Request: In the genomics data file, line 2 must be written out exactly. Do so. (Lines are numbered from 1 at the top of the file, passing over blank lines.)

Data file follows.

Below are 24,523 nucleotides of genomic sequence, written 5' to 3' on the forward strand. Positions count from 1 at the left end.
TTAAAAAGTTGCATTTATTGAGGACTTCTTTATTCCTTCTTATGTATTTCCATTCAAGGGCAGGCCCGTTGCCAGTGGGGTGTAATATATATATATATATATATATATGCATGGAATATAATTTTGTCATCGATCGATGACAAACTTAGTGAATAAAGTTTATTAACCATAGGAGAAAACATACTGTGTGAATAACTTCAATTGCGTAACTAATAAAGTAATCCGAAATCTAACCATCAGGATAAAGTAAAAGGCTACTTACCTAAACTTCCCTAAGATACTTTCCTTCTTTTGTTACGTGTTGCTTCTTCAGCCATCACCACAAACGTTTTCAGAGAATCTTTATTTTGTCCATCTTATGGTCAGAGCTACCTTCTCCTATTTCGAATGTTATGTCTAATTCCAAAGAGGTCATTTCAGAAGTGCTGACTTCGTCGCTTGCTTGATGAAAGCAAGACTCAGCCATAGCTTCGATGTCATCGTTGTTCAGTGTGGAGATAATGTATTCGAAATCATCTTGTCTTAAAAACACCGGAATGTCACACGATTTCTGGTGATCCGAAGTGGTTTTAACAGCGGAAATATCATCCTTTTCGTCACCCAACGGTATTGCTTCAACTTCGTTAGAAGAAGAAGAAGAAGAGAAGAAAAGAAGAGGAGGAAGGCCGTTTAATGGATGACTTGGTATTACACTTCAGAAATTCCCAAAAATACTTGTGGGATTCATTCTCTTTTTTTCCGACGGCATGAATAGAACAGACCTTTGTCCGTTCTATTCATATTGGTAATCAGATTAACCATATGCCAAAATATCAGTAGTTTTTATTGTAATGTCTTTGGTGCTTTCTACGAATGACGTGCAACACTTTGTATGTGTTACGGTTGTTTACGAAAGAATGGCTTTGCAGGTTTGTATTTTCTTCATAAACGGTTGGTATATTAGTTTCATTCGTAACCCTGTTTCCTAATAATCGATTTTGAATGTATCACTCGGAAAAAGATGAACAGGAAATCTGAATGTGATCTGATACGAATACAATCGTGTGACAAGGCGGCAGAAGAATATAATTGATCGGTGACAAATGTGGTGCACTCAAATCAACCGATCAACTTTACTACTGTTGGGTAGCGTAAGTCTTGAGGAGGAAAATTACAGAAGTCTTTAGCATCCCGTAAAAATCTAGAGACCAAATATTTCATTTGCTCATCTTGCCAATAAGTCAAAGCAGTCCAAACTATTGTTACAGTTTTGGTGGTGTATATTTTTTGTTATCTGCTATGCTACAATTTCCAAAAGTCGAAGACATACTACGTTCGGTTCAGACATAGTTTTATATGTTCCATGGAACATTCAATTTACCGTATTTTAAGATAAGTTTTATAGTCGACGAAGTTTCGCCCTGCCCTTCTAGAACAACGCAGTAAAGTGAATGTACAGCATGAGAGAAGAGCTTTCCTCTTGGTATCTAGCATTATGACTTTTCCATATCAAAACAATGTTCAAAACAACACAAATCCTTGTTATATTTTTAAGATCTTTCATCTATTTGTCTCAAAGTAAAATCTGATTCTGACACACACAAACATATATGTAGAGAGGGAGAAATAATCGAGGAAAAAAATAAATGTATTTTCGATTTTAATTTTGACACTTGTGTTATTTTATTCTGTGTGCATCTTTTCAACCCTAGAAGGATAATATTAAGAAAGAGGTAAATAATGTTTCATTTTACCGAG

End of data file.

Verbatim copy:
TTAAAAAGTTGCATTTATTGAGGACTTCTTTATTCCTTCTTATGTATTTCCATTCAAGGGCAGGCCCGTTGCCAGTGGGGTGTAATATATATATATATATATATATATGCATGGAATATAATTTTGTCATCGATCGATGACAAACTTAGTGAATAAAGTTTATTAACCATAGGAGAAAACATACTGTGTGAATAACTTCAATTGCGTAACTAATAAAGTAATCCGAAATCTAACCATCAGGATAAAGTAAAAGGCTACTTACCTAAACTTCCCTAAGATACTTTCCTTCTTTTGTTACGTGTTGCTTCTTCAGCCATCACCACAAACGTTTTCAGAGAATCTTTATTTTGTCCATCTTATGGTCAGAGCTACCTTCTCCTATTTCGAATGTTATGTCTAATTCCAAAGAGGTCATTTCAGAAGTGCTGACTTCGTCGCTTGCTTGATGAAAGCAAGACTCAGCCATAGCTTCGATGTCATCGTTGTTCAGTGTGGAGATAATGTATTCGAAATCATCTTGTCTTAAAAACACCGGAATGTCACACGATTTCTGGTGATCCGAAGTGGTTTTAACAGCGGAAATATCATCCTTTTCGTCACCCAACGGTATTGCTTCAACTTCGTTAGAAGAAGAAGAAGAAGAGAAGAAAAGAAGAGGAGGAAGGCCGTTTAATGGATGACTTGGTATTACACTTCAGAAATTCCCAAAAATACTTGTGGGATTCATTCTCTTTTTTTCCGACGGCATGAATAGAACAGACCTTTGTCCGTTCTATTCATATTGGTAATCAGATTAACCATATGCCAAAATATCAGTAGTTTTTATTGTAATGTCTTTGGTGCTTTCTACGAATGACGTGCAACACTTTGTATGTGTTACGGTTGTTTACGAAAGAATGGCTTTGCAGGTTTGTATTTTCTTCATAAACGGTTGGTATATTAGTTTCATTCGTAACCCTGTTTCCTAATAATCGATTTTGAATGTATCACTCGGAAAAAGATGAACAGGAAATCTGAATGTGATCTGATACGAATACAATCGTGTGACAAGGCGGCAGAAGAATATAATTGATCGGTGACAAATGTGGTGCACTCAAATCAACCGATCAACTTTACTACTGTTGGGTAGCGTAAGTCTTGAGGAGGAAAATTACAGAAGTCTTTAGCATCCCGTAAAAATCTAGAGACCAAATATTTCATTTGCTCATCTTGCCAATAAGTCAAAGCAGTCCAAACTATTGTTACAGTTTTGGTGGTGTATATTTTTTGTTATCTGCTATGCTACAATTTCCAAAAGTCGAAGACATACTACGTTCGGTTCAGACATAGTTTTATATGTTCCATGGAACATTCAATTTACCGTATTTTAAGATAAGTTTTATAGTCGACGAAGTTTCGCCCTGCCCTTCTAGAACAACGCAGTAAAGTGAATGTACAGCATGAGAGAAGAGCTTTCCTCTTGGTATCTAGCATTATGACTTTTCCATATCAAAACAATGTTCAAAACAACACAAATCCTTGTTATATTTTTAAGATCTTTCATCTATTTGTCTCAAAGTAAAATCTGATTCTGACACACACAAACATATATGTAGAGAGGGAGAAATAATCGAGGAAAAAAATAAATGTATTTTCGATTTTAATTTTGACACTTGTGTTATTTTATTCTGTGTGCATCTTTTCAACCCTAGAAGGATAATATTAAGAAAGAGGTAAATAATGTTTCATTTTACCGAG